'Deeply moving visit to Glasnevin the most memorable part of visit'
The Prince of Wales said laying wreaths in honour of the Irish and British who died in both world wars and in the 1916 Rising was the most "memorable" and "deeply moving" moment of the royal visit.
Prince Charles and Duchess of Cornwall were welcomed to an overcast Glasnevin cemetery on the final day of their visit by Arts Minister Heather Humphreys.
Memorial stones honouring four Irish-born recipients of the Victoria Cross, the highest honour for gallantry in the British armed forces, were unveiled.
Prince Charles and Mrs Humphreys laid wreaths to honour those who had fallen. The royal couple then visited Éamon de Valera's gravestone, the Republican plot, and Michael Collins' grave, before arriving at the 1916 Rising Necrology Wall. Here the names of 488 people killed during the Rising, including 268 civilians, 119 British army soldiers, 63 rebels and 40 children, are inscribed.
"Each name has a story. Some are well known and some will never be known," chairman of Glasnevin Trust John Green said. The prince later said visiting Glasnevin had been the most memorable moment of the visit. He stressed the importance of honouring "the memory of so many men and women from all sides who sacrificed and shaped our shared history".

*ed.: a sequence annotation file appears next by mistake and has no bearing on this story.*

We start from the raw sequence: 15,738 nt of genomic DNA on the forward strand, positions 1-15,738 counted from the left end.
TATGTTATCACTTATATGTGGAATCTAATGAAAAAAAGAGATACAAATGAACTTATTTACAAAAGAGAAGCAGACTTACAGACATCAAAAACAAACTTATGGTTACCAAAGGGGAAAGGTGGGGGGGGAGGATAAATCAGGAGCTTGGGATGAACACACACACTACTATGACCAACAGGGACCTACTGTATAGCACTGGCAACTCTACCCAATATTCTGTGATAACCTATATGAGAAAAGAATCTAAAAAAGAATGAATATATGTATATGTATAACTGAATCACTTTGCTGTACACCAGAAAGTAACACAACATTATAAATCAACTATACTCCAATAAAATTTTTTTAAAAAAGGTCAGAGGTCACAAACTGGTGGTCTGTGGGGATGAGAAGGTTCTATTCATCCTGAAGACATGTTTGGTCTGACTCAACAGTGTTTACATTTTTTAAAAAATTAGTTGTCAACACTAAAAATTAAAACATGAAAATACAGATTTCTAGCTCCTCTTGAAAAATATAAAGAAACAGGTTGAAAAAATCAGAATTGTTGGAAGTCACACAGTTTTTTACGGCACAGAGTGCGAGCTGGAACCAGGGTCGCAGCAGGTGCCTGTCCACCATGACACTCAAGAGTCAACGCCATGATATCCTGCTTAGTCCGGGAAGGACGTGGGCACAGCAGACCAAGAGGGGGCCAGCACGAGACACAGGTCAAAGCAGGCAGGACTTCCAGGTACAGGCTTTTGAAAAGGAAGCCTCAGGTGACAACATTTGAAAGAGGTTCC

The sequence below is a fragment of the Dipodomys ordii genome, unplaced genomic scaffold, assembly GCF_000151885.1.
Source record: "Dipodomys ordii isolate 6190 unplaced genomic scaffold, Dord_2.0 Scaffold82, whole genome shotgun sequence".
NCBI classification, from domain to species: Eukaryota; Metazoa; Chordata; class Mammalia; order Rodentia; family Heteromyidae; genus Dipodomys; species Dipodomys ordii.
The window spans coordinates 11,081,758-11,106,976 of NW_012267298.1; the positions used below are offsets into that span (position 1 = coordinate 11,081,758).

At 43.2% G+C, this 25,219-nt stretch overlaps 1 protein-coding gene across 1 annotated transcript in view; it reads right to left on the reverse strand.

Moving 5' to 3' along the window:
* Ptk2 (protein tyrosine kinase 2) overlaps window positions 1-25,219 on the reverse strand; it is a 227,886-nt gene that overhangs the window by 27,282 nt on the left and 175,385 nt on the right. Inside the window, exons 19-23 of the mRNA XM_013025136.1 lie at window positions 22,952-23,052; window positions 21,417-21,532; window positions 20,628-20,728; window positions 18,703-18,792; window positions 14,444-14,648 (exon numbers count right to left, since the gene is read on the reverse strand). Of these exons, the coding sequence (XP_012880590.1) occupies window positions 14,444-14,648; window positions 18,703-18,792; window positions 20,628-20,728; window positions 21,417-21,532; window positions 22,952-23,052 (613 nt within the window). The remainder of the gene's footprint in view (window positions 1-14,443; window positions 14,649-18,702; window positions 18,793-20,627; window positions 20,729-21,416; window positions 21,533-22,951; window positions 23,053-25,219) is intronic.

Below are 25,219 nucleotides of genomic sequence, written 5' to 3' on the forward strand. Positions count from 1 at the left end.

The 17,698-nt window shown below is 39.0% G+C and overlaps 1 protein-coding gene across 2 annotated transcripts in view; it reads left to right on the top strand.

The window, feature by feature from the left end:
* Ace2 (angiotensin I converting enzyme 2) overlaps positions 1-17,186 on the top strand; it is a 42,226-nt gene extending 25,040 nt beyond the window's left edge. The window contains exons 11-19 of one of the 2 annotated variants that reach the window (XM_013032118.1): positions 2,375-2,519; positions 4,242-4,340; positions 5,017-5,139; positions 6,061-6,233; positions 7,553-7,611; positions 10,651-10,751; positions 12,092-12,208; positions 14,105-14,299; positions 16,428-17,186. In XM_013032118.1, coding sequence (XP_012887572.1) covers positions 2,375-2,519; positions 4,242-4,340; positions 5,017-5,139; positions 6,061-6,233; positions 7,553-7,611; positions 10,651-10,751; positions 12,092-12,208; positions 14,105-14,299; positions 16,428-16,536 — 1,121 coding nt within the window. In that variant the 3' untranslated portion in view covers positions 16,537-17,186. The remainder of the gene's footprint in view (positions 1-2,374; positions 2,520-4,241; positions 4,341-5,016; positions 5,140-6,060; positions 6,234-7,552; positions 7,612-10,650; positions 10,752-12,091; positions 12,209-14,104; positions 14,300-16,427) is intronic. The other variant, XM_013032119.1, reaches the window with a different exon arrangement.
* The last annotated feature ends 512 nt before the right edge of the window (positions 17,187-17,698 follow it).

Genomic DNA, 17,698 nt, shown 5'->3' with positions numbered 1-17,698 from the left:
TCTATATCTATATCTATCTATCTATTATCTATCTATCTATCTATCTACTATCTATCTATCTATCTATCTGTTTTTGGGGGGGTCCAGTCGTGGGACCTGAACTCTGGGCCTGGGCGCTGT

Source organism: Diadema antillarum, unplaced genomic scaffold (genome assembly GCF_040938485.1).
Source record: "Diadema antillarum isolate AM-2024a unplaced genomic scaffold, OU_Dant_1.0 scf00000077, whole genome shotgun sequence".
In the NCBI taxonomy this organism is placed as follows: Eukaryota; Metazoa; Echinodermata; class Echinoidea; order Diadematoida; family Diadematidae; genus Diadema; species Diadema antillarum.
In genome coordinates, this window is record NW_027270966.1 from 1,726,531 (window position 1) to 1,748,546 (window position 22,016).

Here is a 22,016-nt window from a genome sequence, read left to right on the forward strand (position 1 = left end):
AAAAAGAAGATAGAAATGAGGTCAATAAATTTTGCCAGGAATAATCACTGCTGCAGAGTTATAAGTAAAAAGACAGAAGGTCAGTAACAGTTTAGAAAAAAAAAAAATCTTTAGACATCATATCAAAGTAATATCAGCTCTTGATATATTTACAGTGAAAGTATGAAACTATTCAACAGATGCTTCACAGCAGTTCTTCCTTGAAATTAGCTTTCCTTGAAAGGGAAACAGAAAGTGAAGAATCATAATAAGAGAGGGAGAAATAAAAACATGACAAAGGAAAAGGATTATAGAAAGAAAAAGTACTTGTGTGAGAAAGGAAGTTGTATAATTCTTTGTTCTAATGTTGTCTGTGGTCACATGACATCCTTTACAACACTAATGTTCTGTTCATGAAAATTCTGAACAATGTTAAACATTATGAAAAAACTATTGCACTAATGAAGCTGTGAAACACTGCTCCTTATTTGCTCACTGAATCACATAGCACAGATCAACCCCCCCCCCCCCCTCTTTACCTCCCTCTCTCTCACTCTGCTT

While Camilla went on to visit Airfield House and the Rape Crisis Centre, Charles made his way to Our Lady's Hospice in Harold's Cross where he met with patients, staff members and Golden Retriever therapy dog Rían. "It means Little King," one of the aides explained.
The day drew to a close at the British Embassy with a very British garden party - crustless smoked salmon sandwiches and scones were doing the rounds.
On the lawn outside, Prince Charles shook hands with Sinn Féin president Gerry Adams, who was visiting the residence for the first time. Tánaiste Frances Fitzgerald, Garda Commissioner Nóirín O'Sullivan, presenter Lorraine Keane and Green Party leader Eamon Ryan were among those present.
Charles stressed the importance of British and Irish relations, saying: "These bonds shape our shared prosperity and security and they are everywhere."